Tag Archives: Breakfast in Bed
Post by Alison Hein.
Ever wake up late, hungry, but not quite wanting breakfast? Perhaps not quite wanting lunch as well, but not in the mood for a fussy brunch? That’s when you should break out the egg salad. Hard-boiled eggs, chopped and mixed with mayonnaise and fresh herbs, always hit the spot. Guaranteed to go fast, I strongly recommend cooking a few extra eggs. You can always use them for a quick snack, to top a Russian salad, or for a sixties-style deviled egg appetizer. Perhaps let your kids have a go at making egg salad (no cooking required), and let them serve you in style.
I like my egg salad sandwich on a crusty roll, but feel free to use soft brioche or lightly toasted white bread. Thick rich rye and pumpernickels are also wonderful – a nice contrast of thick, grainy bread against creamy, herbed eggs.
Ever versatile, try these egg salad change-ups:
- Spice it up – chop up some jalapeño peppers, add a splash of hot sauce, or a dash of cayenne. Serve on tortillas, if you like.
- Select various herbs – depending on your palate, parsley, rosemary, thyme and fennel are all good choices. A heavy hand of paprika (reminiscent of deviled eggs) is always pleasing.
- Serve open face – spread neatly on some mini-rye bread slices, and top with thin cucumber rounds and sprigs of fresh dill.
- Skip the bread altogether – delicately mound egg salad on baby greens, or Boston lettuce. Garnish with cherry tomatoes or sun-dried tomatoes.
Whatever your pleasure, I hope you enjoy and savor your late, not-so-breakfasty breakfast in bed!
¼ cup mayonnaise
1 tablespoon fresh chopped dill
Salt and pepper, to taste
1 roll, sliced
Handful of baby arugula
Place eggs in a small heavy saucepan and cover with water. Bring to a boil on high heat and continue to cook eggs for 10 minutes, until hard-boiled. Cool and peel. Finely chop eggs and place in small bowl. Stir in mayonnaise and fresh dill. Season with salt and pepper to taste.
Spread egg salad mixture on one half of roll. Top with baby arugula and serve.
Makes 1 serving.
Post by Alison Hein.
While I was researching historical material for Milk Toast for last week’s post, I became engrossed in Maria Parloa’s The Appledore Cook Book. Leafing through an online copy, the recipe for Allie’s Cake intrigued me, as my husband and his family call me “Ali”. Who was Ms. Parloa? Who was Allie? As usual, one food mystery begets another, but here’s what little I learned:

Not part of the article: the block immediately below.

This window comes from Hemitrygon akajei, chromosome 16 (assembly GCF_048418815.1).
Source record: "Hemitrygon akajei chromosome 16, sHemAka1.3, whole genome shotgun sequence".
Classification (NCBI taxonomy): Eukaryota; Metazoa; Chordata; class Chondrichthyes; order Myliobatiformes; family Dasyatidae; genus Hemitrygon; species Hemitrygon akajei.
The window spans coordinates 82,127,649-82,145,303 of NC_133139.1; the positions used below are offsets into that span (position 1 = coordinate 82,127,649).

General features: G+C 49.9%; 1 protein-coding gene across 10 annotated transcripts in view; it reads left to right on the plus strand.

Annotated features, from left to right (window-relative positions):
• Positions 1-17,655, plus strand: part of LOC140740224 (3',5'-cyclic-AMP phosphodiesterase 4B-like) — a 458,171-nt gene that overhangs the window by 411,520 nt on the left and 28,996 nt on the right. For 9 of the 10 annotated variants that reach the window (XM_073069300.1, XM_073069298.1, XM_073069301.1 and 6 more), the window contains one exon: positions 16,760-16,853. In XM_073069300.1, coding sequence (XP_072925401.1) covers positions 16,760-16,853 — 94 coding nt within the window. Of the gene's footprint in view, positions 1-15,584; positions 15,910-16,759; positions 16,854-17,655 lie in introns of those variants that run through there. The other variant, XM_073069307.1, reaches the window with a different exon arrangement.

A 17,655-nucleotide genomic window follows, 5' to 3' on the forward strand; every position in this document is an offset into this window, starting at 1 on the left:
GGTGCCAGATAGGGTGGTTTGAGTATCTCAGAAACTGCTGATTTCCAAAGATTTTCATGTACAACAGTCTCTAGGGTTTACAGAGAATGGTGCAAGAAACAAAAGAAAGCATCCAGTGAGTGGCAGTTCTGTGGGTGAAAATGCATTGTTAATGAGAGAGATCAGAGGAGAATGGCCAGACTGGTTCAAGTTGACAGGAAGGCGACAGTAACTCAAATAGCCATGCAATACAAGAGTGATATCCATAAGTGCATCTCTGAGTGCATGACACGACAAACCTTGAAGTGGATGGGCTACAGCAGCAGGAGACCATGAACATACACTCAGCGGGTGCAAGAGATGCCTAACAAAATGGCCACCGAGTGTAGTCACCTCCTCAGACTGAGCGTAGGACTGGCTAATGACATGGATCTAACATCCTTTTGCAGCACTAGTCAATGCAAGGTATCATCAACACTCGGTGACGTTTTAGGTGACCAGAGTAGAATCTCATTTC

Ms. Parloa was born in Massachusetts on September 25, 1843 and little is known about her early life. She became an orphan at a young age, and learned to cook in private homes and small hotels. She died at age 65, and during her lifetime accomplished many impressive feats, especially for a woman of her era. She:
- Wrote several cookbooks.
- Began two cooking schools and was associated with the Boston Cooking School.
- Is credited with the first published tomato soup recipe – Tomato Chowder – which appeared in The Appledore Cook Book.
- Was part owner of the Ladies Home Journal, and wrote regularly for it from 1891 on.
- Spent several years in France studying cooking techniques.
- Raised two orphaned girls in her home in her later years.
Of “Allie”, there was no further word. Setting out to modernize the recipe, I made several changes. First off, ingredients and preparation steps had to be separated. Next, I added a couple of eggs (who bakes a cake with no eggs?), swapped out saleratus (the predecessor of baking soda and baking powder) for baking powder, and reduced the amount of raisins (Allie wanted to use almost 4 cups!). I also determined that a “moderate oven” would be 350°, and specified a baking time.